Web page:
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Heroes Remember Presents The Battle of Hong Kong

Heroes Remembers Presents


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Heroes Remember Presents The Battle of Hong Kong

I’m going to China, they are not at war so no problem there. Even the newspapers said that the arrival of the Canadians might make Japan think twice before declaring a war. It was right there in the newspaper headlines. What a joke. We would do drill, okay, up and down but that wasn’t training for fighting the war. You see the Japs, they were trained for guerrilla warfare, we weren’t. They knew how to fight, we didn’t. We saw them coming. And thought it was our guys practicing. But it was the Japanese coming to drop bombs on our heads. The war started in Hong Kong and from the 7th to the 25th we were fighting. "Hopeless" First of all we could not be supplied. The Japanese controlled the air and the sea. We couldn’t be reinforced, additional troops couldn’t be sent to us. We had no planes to defend us. We had no warships. We had nothing like that. I’m looking out to sea there what was behind us on this side and I said to him, “Lance, this is one God awful trap." So I just figured I guess we’ve had the biscuit. If we make it, okay and if we don’t, well what the hell. This was a one way trip. "Poorly Armed" We only had very limited amounts of mortar ammunition which in infantry fighting is very important. We had no artillery go over with us, no, no. We had to rely on what British artillery was there. The Japanese flew so low, you could see the pilots. We had nothing to fire at them with. Unless you picked up a handful of rocks. The rifles that we were issued with was old Enfield rifles and they had a red band painted around the muzzle. Some of them you couldn’t even open the bolt on them. The only thing any good on them was a bayonet. Me, I had a revolver. That's all we had. Like me, many of the guys made themselves grenades. I had them in my pockets. I had never seen that before in my life. They gave me a Thompson machine gun, something I had never seen in my life. We were at a great disadvantage because of the difficulty of running out of ammunition and water. Finally we got to a reservoir, there was floating bodies in there and everything but we just pushed them aside and we just drank, holy gosh. "Outnumbered" It was very difficult to hold any position with our limited man power. They put on forty thousand men against our six and they had another forty thousand waiting on the other side to take the ferries and come across. And I could see the whole bay in there and I swear to God, you could have walked across that bay on dead Japs. Had two Bren guns in that corner and two there and we were in the center with the rifles that would just go like that there and they were going down like a field of hay. When you’re firing and you know for sure you killed a man, it’s hard to take. "Outflanked" Even though we were holding the front in some position or some peak given to us, the Japanese infiltrated behind us and suddenly the fire started to come from the rear and we were trapped. Well, there was fighting everywhere. In Hong Kong, it wasn't a war. It wasn't them on one side and us on the other, you know. They were all over the place. We were in a bomb hole and this sniper must have been way up high because he sniped and killed three guys on the one side of that hole. He was laying alongside me when a Jap threw a hand grenade over, blew the top of his head off. One minute we were talking, the next minute his head’s gone, you know, and things like that you don’t forget. And we had a lot of fellows that had gotten into these pill boxes. They dropped a Molotov cocktail down through that ventilator and that was the end of the fellows inside them pill boxes. They kept shelling this building and apparently it caught fire and you could hear them screaming but there was nothing you could do about it. "Final Battle" Totally exhausted in broad daylight without any artillery support or any heavy machine gun support, the Canadians attacked Stanley Village. When they give you orders to attack in the army, you have to go. That was hand to hand fighting; bayonets and it wasn’t very nice. Major Parker turned around and started counting and he counted 45 of us left. And the war ended on Christmas Day, they sounded the bugles and they said to go as prisoners of war to the Japanese Imperial Army.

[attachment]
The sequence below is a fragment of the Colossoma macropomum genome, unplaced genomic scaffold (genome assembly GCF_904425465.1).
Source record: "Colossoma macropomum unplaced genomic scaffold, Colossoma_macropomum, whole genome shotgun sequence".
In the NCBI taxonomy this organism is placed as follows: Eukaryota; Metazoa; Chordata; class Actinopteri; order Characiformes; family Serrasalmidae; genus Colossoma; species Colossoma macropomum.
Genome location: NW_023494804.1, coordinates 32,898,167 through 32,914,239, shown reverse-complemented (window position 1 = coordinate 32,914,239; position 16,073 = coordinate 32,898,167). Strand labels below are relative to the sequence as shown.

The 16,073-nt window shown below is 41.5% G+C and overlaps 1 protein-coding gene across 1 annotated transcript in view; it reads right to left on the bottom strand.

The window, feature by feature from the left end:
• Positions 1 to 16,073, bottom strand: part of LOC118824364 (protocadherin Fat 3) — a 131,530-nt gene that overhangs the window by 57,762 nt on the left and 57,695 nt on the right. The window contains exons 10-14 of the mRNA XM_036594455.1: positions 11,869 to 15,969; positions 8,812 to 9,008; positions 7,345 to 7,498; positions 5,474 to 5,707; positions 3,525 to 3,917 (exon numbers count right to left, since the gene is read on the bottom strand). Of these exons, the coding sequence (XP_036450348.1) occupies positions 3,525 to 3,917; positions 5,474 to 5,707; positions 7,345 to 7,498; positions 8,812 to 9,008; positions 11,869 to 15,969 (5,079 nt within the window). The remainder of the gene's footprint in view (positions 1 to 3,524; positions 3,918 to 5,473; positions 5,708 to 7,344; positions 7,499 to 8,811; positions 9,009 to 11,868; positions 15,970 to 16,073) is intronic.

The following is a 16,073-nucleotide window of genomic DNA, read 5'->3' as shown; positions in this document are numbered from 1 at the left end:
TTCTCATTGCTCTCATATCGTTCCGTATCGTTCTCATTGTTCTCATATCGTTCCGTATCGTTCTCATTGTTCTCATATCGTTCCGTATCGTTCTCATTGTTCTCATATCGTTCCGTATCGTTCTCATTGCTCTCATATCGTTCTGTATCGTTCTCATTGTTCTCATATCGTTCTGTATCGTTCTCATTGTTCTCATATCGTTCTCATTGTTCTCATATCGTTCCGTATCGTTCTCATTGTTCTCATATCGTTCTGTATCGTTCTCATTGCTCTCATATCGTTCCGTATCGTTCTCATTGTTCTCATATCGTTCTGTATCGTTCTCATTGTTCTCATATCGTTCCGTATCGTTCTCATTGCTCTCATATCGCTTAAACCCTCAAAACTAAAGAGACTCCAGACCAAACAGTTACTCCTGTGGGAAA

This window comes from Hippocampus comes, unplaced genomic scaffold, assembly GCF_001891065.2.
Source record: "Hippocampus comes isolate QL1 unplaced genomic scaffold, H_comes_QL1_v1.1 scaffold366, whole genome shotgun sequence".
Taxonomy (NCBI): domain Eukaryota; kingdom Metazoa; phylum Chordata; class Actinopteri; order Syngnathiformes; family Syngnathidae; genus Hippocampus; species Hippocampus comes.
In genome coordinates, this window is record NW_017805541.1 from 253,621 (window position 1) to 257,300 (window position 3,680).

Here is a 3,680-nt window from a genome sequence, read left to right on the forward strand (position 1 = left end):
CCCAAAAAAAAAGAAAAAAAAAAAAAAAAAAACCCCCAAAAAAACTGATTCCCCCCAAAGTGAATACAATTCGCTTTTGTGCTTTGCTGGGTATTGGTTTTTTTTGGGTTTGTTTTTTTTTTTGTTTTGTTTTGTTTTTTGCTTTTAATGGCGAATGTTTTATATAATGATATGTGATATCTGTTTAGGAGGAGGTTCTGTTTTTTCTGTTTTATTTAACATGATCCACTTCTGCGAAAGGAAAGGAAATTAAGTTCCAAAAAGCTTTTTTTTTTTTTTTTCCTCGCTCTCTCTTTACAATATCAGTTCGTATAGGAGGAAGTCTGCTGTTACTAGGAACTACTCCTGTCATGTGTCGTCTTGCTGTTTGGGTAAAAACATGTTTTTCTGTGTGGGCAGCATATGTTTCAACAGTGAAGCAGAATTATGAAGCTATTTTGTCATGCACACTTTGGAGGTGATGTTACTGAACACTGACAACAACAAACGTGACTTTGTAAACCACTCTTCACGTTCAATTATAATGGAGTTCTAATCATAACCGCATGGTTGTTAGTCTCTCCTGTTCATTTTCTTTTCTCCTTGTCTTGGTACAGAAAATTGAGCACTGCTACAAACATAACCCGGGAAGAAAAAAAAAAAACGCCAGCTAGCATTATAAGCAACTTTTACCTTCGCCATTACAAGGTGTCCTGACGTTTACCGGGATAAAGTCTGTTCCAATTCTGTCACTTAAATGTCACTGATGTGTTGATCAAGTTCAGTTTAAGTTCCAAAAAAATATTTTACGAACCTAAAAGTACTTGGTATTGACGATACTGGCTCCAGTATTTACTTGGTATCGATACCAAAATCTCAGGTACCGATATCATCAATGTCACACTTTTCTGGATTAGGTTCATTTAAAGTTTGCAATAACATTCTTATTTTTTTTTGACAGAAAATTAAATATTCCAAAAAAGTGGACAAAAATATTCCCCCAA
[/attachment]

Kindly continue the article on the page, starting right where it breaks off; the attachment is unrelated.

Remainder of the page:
Canadian veterans describe their first-hand experiences in the deplorable conditions of the Battle of Hong Kong

Meta Data
Scott MacLean
November 28, 2016
Person Interviewed:
Heroes Remember Presents
War, Conflict or Mission:
Second World War
Hong Kong
Hong Kong

Copyright / Permission to Reproduce

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